Afterclawing 0.6 cent higher to a close at $2.728/MMBtu in the prior session, Augustnatural gas futures lost footing overnight ahead of the Wednesday, July 20,open, as the market succumbed anew as total inventories remain robust and ontrack toward a record-high end-of-season level. At last glance,the August front-month contract was trading 2.0 cents lower at $2.708/MMBtu.
Duelingfundamentals that argue for hotter weather ahead that should ramp up demand andextend the streak of underperforming storage builds, but also for hefty stocklevels at the close of the injection season continue to drive seesaw activityat the futures complex.
RevisedNational Weather Service outlooks show above-average temperatures blanketingthe bulk of the U.S. with the exception of the Midwest in the six- to 10-dayperiod, before expanding in scope to envelop the entire country further out tothe eight- to 14-day period.
Impendingheat suggests stronger cooling demand that should drive natural gas away fromstorage facilities and toward the electric-power sector as utilities look tonatural gas-fired generators to meet air-conditioning load, thereby keeping alid on subsequent stock injections through the refill season.
Thepattern of below-average storage builds that has dominated the injection seasonthus far remained intact during the week to July 8, as the latest inventorydata released by the U.S. Energy Information Administration for this reviewperiod outlined a 64-Bcfaddition to stocks that compared against a 95-Bcf injection seen inthe corresponding week in 2015 and a 77-Bcf five-year average build.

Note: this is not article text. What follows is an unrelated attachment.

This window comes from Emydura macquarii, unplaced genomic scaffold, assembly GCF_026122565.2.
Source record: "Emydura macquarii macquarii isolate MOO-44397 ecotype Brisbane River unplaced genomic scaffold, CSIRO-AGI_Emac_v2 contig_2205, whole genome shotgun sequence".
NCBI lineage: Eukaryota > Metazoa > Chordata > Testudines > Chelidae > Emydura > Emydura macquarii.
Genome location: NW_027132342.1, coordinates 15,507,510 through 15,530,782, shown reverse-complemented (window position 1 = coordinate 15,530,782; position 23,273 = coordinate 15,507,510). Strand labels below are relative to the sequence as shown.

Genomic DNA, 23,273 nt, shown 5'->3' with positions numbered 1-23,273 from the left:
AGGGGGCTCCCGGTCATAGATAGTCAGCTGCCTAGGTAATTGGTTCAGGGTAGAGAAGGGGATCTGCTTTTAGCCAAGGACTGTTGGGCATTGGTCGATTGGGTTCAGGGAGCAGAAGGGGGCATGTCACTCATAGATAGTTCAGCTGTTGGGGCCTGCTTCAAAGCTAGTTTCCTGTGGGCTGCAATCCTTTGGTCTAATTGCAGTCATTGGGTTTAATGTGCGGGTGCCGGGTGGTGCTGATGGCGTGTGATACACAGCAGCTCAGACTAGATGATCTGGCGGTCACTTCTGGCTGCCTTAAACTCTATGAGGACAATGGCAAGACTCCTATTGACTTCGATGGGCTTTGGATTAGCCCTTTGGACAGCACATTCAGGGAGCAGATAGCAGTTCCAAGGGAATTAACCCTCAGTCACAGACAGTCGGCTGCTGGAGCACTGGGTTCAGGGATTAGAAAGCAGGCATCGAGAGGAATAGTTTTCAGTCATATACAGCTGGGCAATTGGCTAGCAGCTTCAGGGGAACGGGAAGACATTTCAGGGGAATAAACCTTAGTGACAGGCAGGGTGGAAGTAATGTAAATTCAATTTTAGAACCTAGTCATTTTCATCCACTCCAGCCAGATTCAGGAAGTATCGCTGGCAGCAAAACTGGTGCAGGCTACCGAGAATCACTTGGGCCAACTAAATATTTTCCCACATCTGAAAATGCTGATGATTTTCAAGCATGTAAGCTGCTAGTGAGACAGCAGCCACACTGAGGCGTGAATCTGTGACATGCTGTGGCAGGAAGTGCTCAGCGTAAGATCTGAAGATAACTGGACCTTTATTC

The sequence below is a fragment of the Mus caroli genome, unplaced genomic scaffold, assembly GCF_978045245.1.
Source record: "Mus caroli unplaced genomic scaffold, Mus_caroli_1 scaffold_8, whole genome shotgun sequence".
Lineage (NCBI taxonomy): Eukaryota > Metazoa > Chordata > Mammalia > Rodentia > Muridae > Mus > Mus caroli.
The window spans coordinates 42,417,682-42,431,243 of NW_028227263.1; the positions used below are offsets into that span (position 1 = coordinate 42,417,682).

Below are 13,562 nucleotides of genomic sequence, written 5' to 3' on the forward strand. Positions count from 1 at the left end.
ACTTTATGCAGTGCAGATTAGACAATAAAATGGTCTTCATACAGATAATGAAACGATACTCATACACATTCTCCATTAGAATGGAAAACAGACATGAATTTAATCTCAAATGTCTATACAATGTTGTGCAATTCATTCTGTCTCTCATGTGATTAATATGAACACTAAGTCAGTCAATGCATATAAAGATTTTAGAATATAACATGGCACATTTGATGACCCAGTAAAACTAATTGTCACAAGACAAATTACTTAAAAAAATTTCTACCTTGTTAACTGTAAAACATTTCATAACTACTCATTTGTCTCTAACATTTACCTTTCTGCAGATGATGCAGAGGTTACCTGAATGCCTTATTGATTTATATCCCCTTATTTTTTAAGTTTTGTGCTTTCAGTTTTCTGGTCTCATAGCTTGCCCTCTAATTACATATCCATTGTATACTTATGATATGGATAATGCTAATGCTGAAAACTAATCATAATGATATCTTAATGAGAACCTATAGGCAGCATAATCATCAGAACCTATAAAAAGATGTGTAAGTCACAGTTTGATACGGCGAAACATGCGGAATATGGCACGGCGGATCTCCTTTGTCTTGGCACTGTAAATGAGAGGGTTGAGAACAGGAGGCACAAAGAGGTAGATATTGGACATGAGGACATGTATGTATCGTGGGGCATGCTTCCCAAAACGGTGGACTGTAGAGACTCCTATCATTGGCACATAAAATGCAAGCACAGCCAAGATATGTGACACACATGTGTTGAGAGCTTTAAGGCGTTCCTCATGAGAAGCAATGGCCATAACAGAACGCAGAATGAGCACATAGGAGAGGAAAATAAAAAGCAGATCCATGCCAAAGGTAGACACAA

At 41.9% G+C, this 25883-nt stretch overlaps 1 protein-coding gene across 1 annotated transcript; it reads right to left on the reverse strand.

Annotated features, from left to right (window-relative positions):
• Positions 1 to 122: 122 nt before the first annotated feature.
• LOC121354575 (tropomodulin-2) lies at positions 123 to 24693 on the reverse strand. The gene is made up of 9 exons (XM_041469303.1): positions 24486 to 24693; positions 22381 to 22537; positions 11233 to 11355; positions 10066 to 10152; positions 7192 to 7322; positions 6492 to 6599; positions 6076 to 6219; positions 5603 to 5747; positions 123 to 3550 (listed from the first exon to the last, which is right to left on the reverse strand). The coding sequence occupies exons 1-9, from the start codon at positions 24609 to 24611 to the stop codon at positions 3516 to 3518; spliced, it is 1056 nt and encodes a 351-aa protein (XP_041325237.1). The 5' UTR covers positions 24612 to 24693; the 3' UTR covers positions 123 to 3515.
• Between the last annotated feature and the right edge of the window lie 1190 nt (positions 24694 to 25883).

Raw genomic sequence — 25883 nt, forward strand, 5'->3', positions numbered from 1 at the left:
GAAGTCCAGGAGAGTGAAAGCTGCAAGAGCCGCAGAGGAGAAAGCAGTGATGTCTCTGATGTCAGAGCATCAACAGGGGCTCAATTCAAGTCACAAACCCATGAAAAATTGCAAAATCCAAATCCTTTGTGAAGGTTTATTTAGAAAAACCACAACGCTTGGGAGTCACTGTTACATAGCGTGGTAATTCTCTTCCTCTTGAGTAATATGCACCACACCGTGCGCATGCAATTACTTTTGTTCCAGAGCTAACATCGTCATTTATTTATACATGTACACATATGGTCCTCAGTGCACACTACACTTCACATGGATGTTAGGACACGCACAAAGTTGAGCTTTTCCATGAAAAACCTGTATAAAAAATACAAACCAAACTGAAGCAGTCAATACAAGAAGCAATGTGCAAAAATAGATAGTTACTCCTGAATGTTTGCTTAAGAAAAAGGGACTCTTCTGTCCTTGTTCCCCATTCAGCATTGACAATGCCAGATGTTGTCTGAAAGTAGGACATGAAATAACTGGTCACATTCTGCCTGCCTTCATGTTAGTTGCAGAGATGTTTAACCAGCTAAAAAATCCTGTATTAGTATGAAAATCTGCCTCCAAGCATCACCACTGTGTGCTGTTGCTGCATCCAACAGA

Thereported storage injection took total inventories to 3,243 Bcf, or 507 Bcfabove the year-ago level and 586 Bcf above the five-year average of 2,657 Bcf.
Marketparticipants anticipate another modest build to stocks when the next weeklystorage data that will cover the week to July 15 is released on Thursday, July21, with estimates calling for an injection ranging from 35 Bcf to 40 Bcf,which would compare against the 61-Bcf five-year-average build and the 70-Bcfinjection in the same week in 2015.
Althoughthe pace of storage-building has been lackluster compared to historical averages,weekly injections to stocks nevertheless continue to improve overallinventories and keep storage on a path to reach a hefty level to close theseason.
Inits latest "Short-termEnergy Outlook," the EIA projected total gas stocks wouldreach a record-high of 4,022 Bcf at the end of October, even withsmaller-than-average injections to storage.
Incash trading, price action for day-ahead natural gas delivery was choppyTuesday, as diverging demand projections combined with the recent sidewaysactivity at the futures complex.
Lookingat the major hubs, losses of more than 5 cents on average were seen drivingTransco Zone 6 NY and Chicago spot gas prices to indexes at $1.950/MMBtu and$2.773/MMBtu, respectively. Conversely, a near 2-cent increase steered PG&EGate next-day gas price action to an index at $3.042/MMBtu, as aless-than-1-cent gain took benchmark Henry Hub cash gas pricing to an index at$2.829/MMBtu.
On aregional basis, Northeast day-ahead gas price activity was unchanged day on dayat an index at $2.220/MMBtu, while Midwest next-day gas pricing was off alittle more than 1 cent on the session in transactions averaging at$2.701/MMBtu. West Coast cash gas price action unraveled less than 1 cent intrading to average at $2.603/MMBtu, as Gulf Coast spot gas prices logged a near1-cent uptick on average at an index at $2.703/MMBtu.
Market prices and included industry data are currentas of the time of publication and are subject to change. For more detailedmarket data, including power andnatural gasindex prices, as well as forwards and futures, visitour Commodities Pages.